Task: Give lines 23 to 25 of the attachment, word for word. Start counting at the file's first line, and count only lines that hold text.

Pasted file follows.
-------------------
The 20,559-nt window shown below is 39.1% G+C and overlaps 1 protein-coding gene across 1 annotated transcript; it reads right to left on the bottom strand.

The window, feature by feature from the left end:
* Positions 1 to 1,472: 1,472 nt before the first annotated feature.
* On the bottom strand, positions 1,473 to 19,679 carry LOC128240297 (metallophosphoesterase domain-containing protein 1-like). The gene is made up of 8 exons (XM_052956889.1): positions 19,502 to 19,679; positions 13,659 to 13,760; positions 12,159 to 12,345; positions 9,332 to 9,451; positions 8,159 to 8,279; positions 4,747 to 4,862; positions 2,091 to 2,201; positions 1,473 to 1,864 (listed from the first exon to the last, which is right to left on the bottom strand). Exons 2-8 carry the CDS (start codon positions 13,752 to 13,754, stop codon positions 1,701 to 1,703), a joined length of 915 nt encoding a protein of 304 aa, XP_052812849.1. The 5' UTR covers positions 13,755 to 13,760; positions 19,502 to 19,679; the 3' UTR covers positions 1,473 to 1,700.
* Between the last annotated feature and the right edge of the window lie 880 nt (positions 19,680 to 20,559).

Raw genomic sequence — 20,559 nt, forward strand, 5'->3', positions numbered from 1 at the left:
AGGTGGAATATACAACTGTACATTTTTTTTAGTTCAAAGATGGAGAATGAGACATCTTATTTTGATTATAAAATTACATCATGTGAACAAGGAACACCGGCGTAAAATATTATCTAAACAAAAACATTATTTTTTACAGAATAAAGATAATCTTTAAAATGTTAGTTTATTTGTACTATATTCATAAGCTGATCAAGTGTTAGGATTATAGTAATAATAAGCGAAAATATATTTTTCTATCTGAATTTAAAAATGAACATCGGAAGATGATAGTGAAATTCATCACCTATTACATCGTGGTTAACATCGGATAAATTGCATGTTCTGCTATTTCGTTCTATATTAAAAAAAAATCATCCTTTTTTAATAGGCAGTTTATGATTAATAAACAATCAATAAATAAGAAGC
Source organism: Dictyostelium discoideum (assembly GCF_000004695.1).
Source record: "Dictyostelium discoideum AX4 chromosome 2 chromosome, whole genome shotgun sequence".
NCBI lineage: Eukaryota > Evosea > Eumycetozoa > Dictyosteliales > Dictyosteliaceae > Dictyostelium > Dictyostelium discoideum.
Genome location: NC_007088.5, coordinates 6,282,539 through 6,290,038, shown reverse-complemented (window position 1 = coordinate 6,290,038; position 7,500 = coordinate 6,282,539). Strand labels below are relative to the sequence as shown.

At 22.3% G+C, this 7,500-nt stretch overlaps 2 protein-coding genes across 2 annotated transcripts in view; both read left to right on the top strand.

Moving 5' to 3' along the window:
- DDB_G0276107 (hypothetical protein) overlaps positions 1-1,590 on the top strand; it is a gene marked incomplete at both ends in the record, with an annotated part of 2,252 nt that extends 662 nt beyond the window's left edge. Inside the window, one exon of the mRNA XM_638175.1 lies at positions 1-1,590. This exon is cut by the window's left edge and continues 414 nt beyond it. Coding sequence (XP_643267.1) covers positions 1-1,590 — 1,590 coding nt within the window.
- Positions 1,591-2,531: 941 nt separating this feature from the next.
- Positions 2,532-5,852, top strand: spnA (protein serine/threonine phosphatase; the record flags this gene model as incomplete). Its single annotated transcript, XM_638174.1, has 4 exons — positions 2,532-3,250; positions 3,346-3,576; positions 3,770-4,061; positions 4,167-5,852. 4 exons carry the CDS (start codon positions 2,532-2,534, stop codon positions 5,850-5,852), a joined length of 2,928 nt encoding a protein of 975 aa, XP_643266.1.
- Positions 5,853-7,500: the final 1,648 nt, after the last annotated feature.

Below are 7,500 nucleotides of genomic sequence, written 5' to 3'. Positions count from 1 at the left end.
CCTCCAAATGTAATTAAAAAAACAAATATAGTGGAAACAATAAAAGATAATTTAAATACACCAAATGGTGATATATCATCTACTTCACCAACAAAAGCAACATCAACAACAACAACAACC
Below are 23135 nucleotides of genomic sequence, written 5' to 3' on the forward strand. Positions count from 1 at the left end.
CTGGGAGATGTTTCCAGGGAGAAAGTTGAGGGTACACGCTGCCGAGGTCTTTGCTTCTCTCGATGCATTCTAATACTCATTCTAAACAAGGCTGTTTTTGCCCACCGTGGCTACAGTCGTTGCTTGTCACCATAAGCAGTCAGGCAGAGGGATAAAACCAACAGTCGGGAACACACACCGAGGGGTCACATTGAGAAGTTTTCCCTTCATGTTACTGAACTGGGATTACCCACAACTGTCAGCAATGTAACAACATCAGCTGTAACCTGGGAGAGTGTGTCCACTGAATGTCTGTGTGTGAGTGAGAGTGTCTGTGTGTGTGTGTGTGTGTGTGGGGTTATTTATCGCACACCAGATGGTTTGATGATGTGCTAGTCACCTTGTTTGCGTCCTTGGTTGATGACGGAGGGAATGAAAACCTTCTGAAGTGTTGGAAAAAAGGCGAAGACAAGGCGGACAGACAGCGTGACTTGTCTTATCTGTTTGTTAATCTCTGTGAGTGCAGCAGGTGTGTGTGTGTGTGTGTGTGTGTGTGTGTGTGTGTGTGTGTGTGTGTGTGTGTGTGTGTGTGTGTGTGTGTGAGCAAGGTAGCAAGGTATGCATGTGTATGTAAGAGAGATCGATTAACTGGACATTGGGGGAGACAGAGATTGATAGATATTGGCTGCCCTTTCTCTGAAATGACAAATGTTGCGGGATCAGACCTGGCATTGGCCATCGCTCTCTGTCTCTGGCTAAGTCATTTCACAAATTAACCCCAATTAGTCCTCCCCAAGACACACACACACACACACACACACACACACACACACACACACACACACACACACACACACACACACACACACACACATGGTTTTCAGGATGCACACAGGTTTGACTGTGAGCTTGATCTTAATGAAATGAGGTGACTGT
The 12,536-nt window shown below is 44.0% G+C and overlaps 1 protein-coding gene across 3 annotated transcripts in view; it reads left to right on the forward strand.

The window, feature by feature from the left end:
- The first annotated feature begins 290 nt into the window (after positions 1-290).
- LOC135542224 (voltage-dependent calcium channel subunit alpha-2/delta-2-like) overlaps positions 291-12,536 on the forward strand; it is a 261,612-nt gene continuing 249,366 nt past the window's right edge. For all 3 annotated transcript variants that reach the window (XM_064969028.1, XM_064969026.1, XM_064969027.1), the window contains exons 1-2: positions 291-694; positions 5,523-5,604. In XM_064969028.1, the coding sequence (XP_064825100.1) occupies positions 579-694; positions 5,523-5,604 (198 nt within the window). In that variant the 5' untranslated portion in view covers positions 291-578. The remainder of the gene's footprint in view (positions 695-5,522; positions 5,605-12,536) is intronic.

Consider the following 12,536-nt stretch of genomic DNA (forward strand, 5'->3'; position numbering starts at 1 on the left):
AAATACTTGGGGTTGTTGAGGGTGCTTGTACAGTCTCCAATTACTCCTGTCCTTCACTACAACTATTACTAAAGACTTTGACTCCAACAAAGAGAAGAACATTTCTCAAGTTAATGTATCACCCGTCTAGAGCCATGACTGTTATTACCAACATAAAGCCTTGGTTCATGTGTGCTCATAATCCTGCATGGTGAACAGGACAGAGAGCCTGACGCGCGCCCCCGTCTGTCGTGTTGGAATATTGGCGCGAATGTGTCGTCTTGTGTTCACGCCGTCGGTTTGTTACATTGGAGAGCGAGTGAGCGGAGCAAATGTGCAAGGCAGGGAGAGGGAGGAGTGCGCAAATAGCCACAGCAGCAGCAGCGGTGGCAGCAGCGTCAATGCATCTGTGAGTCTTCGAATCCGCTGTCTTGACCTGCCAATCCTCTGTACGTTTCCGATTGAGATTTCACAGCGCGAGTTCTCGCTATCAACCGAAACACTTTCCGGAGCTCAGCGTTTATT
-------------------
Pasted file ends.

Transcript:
The window, feature by feature from the left end:
- The first annotated feature begins 290 nt into the window (after positions 1-290).
- LOC135542224 (voltage-dependent calcium channel subunit alpha-2/delta-2-like) overlaps positions 291-12,536 on the forward strand; it is a 261,612-nt gene continuing 249,366 nt past the window's right edge. For all 3 annotated transcript variants that reach the window (XM_064969028.1, XM_064969026.1, XM_064969027.1), the window contains exons 1-2: positions 291-694; positions 5,523-5,604. In XM_064969028.1, the coding sequence (XP_064825100.1) occupies positions 579-694; positions 5,523-5,604 (198 nt within the window). In that variant the 5' untranslated portion in view covers positions 291-578. The remainder of the gene's footprint in view (positions 695-5,522; positions 5,605-12,536) is intronic.